The observations of SEM of various sections from the affected ligament showed derangement in collagen fiber bundles. The collagen fibers were arranged irregular and wavy. Collagen fiber bundles were not well organized and were loosely attached to each other (Fig 4a and b). The mean thickness of collagen fiber bundle was recorded to be 2.58±0.03 µm (Fig 5) and 3.06±0.07µm (Fig 6) for 2 animals under observation. The gap between two collagen fibers was remarkable (Fig 7) as compared with observations of normal ligament. The collagen fibers appeared divided, broken and overlapping on each other. Collagen fibers were arranged interwoven and interlacing with each other. In certain sites, as per the observations of SEM, presence of erythrocytes and leucocytes (Fig 8) were seen in the collagen fibers. Under 5000x of SEM, the surface of collagen fibers appeared irregular, rough and coarse in nature with few fibers released outside from the bundles due to degenerative changes. Overall, present clinical study showed that, animals affected with upward luxation of patella showed significant reduction in thickness of collagen fibrils and fibrils appeared as loosely arranged, rough with disorganized fashion as compared with normal medial patellar ligament and depicted in Table 1. 
 

Fig 4(a): Collagen fiber bundles of medial patellar ligament are not very compact but loosely attached to each other in cattle affected with upward luxation of patella.


 

Fig 4(b): Collagen fiber of medial patellar ligament are irregular and arranged in loose and wavy manner from each other.


 

Fig 5: Morphometric analyis for thickness of collagen fiber bundle and thicknes in affected medial patellar ligament of cattle.


 

Fig 6: Morphometric analyis for thickness of collagen fiber bundle and thicknes of medial patellar ligament in cattle.


 

Fig 7: The gap between two collagen fiber was remarkable in medial patellar ligament in cattle.


 

Fig 8: Presence of leucocyte seen in the collagen fibers in medial patellar ligament of cattle.


 

Table 1: Average mean (±SE) thickness of collagen fiber bundles recorded during scanning electron microscopic study of normal (control) and affected (luxated patella) medial patellar ligament in cattle.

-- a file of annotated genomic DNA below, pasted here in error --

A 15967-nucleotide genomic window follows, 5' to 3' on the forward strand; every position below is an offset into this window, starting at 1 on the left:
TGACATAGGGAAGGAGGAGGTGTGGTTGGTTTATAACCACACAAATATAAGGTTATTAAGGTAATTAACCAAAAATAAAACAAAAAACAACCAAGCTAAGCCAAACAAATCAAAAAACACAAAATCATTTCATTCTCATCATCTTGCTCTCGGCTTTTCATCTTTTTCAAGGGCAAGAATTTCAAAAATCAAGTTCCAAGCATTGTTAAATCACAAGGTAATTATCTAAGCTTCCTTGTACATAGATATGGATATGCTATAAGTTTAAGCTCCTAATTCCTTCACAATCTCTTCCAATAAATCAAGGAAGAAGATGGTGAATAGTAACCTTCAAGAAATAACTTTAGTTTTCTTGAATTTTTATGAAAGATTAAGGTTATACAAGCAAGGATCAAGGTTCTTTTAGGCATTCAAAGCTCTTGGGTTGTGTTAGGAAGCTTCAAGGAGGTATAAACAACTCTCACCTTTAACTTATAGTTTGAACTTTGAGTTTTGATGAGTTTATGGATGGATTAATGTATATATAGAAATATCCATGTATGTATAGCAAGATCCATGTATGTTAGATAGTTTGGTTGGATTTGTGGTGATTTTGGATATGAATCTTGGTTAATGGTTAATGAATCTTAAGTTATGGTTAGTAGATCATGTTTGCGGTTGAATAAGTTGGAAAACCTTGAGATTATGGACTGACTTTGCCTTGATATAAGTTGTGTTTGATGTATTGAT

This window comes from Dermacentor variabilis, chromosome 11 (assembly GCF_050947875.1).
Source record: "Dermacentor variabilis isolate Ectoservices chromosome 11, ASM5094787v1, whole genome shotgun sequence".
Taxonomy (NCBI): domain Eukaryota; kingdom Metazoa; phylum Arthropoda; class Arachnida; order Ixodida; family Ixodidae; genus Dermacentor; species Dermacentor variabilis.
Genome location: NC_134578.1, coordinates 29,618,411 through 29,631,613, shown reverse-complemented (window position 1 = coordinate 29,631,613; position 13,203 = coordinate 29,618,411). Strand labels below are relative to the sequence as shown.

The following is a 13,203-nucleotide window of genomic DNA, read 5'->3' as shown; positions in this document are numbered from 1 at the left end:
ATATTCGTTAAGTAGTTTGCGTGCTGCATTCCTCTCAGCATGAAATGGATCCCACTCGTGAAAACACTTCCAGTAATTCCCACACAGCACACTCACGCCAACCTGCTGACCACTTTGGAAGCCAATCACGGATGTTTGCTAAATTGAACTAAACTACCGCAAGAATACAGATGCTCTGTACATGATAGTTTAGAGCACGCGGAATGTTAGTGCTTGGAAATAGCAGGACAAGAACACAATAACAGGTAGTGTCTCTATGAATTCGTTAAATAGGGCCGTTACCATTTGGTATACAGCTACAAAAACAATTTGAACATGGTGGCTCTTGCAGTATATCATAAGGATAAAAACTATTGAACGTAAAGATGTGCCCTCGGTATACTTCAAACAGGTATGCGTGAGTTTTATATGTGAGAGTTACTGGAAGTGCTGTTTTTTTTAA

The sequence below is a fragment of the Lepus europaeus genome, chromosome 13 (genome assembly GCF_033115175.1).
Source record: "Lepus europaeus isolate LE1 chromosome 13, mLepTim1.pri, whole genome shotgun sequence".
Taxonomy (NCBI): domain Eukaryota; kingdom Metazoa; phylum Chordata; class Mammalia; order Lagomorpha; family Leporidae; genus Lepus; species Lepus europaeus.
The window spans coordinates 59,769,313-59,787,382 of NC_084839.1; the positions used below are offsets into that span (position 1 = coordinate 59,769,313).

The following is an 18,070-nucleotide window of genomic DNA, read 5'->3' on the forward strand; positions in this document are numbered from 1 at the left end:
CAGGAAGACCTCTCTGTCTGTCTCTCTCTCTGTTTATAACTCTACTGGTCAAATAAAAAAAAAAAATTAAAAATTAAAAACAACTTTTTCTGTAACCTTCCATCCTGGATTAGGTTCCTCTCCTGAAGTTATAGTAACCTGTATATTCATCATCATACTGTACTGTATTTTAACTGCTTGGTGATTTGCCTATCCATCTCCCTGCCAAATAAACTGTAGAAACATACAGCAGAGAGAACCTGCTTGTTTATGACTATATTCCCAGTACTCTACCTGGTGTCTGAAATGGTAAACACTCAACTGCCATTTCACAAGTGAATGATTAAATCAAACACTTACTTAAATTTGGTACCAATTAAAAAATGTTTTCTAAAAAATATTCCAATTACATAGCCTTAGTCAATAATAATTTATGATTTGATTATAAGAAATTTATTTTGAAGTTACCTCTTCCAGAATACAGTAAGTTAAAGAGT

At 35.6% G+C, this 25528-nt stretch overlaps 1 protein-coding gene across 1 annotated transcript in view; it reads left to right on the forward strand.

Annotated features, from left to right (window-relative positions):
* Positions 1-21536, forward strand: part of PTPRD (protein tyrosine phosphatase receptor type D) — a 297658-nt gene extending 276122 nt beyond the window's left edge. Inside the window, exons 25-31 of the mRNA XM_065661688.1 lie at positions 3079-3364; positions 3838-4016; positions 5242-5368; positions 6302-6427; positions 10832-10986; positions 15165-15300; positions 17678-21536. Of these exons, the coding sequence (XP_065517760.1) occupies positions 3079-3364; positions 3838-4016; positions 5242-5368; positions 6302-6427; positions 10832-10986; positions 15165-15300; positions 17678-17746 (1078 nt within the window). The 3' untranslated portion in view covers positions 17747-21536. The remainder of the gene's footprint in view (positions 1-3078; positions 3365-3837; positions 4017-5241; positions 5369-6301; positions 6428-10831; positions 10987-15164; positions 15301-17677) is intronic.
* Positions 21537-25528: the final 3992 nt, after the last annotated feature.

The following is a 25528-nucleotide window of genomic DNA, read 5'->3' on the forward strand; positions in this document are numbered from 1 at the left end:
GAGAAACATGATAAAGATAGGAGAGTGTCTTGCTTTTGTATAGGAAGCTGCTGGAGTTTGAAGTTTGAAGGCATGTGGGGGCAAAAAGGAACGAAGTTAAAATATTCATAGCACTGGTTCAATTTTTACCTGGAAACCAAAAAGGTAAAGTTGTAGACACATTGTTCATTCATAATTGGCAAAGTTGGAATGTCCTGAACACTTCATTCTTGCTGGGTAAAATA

Frasca et al., (1978) studied terminal portion of quadriceps tendon collagen into patellar bone in various species of animal and concluded that, collagen fibril was exposed in calcified tissues. Bayat et al., (2003) analyzed ruptured anterior cruciate ligament in dog and found, wavy interlacing collagen fibres and fascicles with irregular network of collagen material as recorded in present clinical study.
       
In present investigation, majority of collagen fibril was damaged, broken and there was remarkable gap, which might have could cause laxity of medial patellar ligament that predisposed patella to displace from its normal position during movement. Similarly, Provenzano and Vanderby (2006) studied collagen fibril morphology, its organization and its implications on force transmission of ligament and tendon and concluded that, fibrils in mature ligament and tendon are either continuous or functionally continuous and its force within the tissue is directly transferred through collagen fibril and not through inter fibril coupling (proteoglycan bridge).
 
Transmission electron microscopic findings
 
Electron microscopy of the ligament sections from normal (control group) animals showed presence of thick collagen fiber bundles packed in dense and compact arrangement (Fig 9). Collagen fiber bundles were uniform, homogenous and well organized (Fig 10). Surface area of collagen fibers was uniform and smooth in nature. There was no remarkable gap between the collagen fiber bundles with diameter of 0.22±0.003 µm (Fig 11).